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LSU System consolidation, excising best scenario

Comments by Gov. Bobby Jindal appear to map out the direction a major part of higher education governance, and related to that organization of the state’s charity hospital system, will take beginning soon.

Jindal voiced support for combining the top job at both the Louisiana State University system and at its largest entity Louisiana State University Baton Rouge. The system oversees four campuses that award degrees all the way from associates to doctoral in many fields, other campuses dedicated only to graduate degrees in professional areas, specialized research-only institutions, and two systems of charity hospitals. Presently, the same individual on an interim basis holds both this system presidency and the chancellorship at LSUBR.

Earlier this year, outside advocacy groups and some members of the entity that governs the system, the Board of Supervisors, indicated a desire to implement a “one LSU” concept, which essentially would bring the disparate parts of the system under the authority of LSUBR. Instead of them operating as separate institutions, in essence they would become parts of LSUBR. The professional schools would become separate colleges, the research institutions managed by LSUBR, the other teaching campuses satellites of the Baton Rouge campus, and the hospitals now also run by it.

Indisputably this would bring about economies saving taxpayers millions of dollars. It also jives with the direction of the charity hospital system, dismantling. Perhaps at most three hospitals more than just shells eventually would remain, where the focus would be on medical education, so this consolidated academic agency would not have to distract itself with running a health care provision business beyond what was needed to support medical education.

Jindal’s statement seems consistent with his plans about the charity system, and that, occurring not long after discussion of “one LSU” became public, he appointed members to the Supervisors meaning all members except the student one having been put there by him, no doubt they share his sentiments on this issue. Thus, it seems clear that one of the options identified by consultants brought in the past year to study governance issues, the creation of something like “one LSU,” will be pursued.

However, too much zeal for one LSU will become problematic unless modifying the notion that Louisiana State University Alexandria, Louisiana State University Eunice, and my institution Louisiana State University Shreveport will serve as satellite campuses. Currently, they have their own governance over programs and separate scope and missions designed not just for statewide needs but also their regions of the state.

Introducing the “one LSU” concept would transfer governance to Baton Rouge and seems to be incompatible with separate scopes and missions for each as they become auxiliaries for providing education connected to a flagship institution covering statewide needs. This also introduces some ambiguity and inefficiency as they cannot be run as colleges, schools, or institutes as can the other system parts. In their cases, if anything, unlike with the other parts subject to consolidation even more potential conflict and confusion would occur than now happens.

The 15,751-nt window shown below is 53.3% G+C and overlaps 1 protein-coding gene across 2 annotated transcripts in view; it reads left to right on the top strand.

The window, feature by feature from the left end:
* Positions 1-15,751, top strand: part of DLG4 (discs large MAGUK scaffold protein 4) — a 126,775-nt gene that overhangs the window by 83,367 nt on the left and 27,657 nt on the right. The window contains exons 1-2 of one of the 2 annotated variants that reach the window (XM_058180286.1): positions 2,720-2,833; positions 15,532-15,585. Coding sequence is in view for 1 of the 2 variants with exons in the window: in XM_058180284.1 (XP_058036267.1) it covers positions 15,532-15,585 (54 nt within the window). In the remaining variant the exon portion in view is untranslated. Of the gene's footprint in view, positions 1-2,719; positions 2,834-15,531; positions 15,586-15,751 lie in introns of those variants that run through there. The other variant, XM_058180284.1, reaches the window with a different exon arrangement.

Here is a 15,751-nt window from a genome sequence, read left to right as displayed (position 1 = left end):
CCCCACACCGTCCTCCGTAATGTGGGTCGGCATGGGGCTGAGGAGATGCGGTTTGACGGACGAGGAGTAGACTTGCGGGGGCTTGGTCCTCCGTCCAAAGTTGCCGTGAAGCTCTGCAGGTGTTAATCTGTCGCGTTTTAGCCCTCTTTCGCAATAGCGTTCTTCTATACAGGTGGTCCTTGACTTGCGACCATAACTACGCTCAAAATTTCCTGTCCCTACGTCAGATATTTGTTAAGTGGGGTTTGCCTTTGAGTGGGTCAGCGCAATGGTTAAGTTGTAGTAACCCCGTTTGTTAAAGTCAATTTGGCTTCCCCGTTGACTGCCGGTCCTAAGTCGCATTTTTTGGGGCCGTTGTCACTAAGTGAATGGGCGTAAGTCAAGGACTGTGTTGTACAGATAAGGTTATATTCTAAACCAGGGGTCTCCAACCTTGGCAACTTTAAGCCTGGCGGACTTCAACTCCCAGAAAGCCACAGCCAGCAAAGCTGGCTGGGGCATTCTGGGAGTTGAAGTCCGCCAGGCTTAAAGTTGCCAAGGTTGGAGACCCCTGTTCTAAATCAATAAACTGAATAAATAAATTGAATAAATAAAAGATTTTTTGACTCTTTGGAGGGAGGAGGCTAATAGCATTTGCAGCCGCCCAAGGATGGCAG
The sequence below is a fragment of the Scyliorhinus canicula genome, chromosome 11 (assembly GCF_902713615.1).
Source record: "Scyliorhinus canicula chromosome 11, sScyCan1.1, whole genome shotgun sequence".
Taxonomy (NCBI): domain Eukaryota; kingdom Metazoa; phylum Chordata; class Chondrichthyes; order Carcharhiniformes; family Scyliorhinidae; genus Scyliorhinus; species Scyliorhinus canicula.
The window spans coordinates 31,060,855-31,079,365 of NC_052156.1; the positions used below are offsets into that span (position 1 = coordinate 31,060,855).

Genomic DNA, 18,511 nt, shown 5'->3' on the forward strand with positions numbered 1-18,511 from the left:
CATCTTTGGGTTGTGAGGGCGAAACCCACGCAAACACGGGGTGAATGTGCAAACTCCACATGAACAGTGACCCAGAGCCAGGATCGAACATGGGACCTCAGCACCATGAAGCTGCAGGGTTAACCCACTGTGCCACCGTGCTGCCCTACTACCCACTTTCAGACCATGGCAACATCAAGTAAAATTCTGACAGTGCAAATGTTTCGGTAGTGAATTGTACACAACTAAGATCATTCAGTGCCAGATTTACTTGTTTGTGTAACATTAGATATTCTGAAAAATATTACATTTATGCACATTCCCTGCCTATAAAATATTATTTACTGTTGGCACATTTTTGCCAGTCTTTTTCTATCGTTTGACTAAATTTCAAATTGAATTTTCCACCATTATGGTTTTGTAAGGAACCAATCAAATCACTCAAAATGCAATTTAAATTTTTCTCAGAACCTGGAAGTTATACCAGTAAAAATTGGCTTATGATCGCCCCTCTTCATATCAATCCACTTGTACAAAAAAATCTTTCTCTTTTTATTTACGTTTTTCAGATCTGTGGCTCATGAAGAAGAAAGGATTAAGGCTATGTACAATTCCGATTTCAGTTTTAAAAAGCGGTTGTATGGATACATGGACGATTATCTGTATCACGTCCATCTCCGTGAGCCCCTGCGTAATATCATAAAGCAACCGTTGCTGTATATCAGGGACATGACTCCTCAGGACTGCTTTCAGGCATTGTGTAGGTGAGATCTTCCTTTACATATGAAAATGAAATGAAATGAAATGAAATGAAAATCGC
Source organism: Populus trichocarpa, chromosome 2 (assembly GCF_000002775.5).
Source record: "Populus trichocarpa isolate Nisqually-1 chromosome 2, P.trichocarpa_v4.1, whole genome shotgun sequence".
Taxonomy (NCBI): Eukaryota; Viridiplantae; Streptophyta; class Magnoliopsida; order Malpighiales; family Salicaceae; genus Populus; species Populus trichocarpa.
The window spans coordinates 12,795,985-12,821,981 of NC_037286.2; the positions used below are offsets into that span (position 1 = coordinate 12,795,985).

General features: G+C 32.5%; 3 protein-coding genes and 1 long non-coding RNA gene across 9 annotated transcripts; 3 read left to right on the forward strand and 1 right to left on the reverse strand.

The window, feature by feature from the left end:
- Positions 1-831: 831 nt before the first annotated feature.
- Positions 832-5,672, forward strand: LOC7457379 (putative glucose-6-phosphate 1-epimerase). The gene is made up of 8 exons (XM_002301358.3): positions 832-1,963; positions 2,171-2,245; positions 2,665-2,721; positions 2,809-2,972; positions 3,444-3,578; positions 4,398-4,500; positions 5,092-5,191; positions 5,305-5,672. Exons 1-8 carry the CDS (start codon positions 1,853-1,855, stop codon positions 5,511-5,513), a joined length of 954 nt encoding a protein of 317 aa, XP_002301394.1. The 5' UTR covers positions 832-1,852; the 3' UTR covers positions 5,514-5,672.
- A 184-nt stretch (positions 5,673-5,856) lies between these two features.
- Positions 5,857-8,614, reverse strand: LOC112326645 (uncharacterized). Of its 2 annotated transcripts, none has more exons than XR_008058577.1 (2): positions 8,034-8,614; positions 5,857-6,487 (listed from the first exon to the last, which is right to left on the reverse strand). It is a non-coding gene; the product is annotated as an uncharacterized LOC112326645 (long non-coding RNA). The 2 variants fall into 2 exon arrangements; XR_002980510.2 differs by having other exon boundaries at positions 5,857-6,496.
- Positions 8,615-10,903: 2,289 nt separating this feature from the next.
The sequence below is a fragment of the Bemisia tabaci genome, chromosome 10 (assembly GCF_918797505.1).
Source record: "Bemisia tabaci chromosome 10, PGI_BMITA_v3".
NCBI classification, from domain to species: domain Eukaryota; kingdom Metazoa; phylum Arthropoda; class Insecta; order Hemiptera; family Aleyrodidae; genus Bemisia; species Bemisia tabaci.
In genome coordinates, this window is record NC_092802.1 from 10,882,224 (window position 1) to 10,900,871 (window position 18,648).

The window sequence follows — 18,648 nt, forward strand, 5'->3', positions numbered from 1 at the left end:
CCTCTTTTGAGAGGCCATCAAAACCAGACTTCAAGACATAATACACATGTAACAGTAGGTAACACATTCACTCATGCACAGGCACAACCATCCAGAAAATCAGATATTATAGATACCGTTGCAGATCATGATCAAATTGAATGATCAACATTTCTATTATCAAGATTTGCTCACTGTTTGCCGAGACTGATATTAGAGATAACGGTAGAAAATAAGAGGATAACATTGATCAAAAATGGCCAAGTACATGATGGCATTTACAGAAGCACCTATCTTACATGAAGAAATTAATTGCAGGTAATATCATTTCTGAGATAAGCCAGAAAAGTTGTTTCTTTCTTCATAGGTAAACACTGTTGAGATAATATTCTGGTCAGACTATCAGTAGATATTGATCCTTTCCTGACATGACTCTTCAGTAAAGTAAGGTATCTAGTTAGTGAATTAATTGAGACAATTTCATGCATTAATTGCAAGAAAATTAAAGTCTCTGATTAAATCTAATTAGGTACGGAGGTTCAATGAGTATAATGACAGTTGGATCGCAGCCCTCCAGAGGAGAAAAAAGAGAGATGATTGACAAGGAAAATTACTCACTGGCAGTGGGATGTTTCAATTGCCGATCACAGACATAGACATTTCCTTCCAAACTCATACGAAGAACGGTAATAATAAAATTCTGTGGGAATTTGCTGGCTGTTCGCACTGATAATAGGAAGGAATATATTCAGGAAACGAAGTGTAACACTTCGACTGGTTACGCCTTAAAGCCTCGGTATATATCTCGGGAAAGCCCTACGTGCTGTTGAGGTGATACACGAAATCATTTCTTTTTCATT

Thus, the clearest solution would be to excise the three from the LSU System. Why LSUE has stayed in the system as the only community college for a decade when an entire separate system governs all but one other community college is a testament to territorial urges; it should be transferred to the Louisiana Community and Technical College System. LSUA in its present configuration should be sent to the University of Louisiana System, although an even better use of taxpayer resources would be to make it a community college again as it was a decade ago as part of a solution to a currently overbuilt higher education system, and also put it in the LCTCS.

Placement of LSUS may provide the biggest challenge. Its scope and mission makes it the regional provider for northwest Louisiana, but difficulties in fulfilling that then made it a target for merging with Louisiana Tech University, a half-baked idea the response to which was having LSUBR collaborate more closely with the institution in provision of both resources and programs, already marking a step towards a consolidation. To move LSUS out to the ULS also would create the odd situation of having an LSU campus, the LSU Health Sciences Center Shreveport, five miles down the road from a ULS campus.

The same situation now exists in New Orleans, where the former LSU system member the University of New Orleans now operates not far from the LSU Medical Center (in its temporary form), but UNO, even in a depleted condition, has much more institutional capacity than does LSUS, justifying schools from different systems in reasonable proximity. Still, while an argument could be made that synergies exist between the two schools that justify merging, such as in sciences education, other areas of education are so much of a reach, such as the large teacher and business education output of LSUS befitting a large urban area, that separate existences in two different systems still seems to be the best option for both delivery and taxpayers’ sakes.

On the whole, the “one LSU” idea with the apparent plan for charity hospitals represents a marginal improvement over the current system. Remove LSUA, LSUE, and LSUS from it, and it becomes definitively better. We can be optimistic that the version as is gets implemented. We can hope that a version releasing the three regional schools ends up as the scenario pursued.

1 comment:

Anonymous said...

Absolutely no personal bias in this blog, purporting to explain what is best for everyone!!!!!!!!!

Where I come from,we call that "having no shame."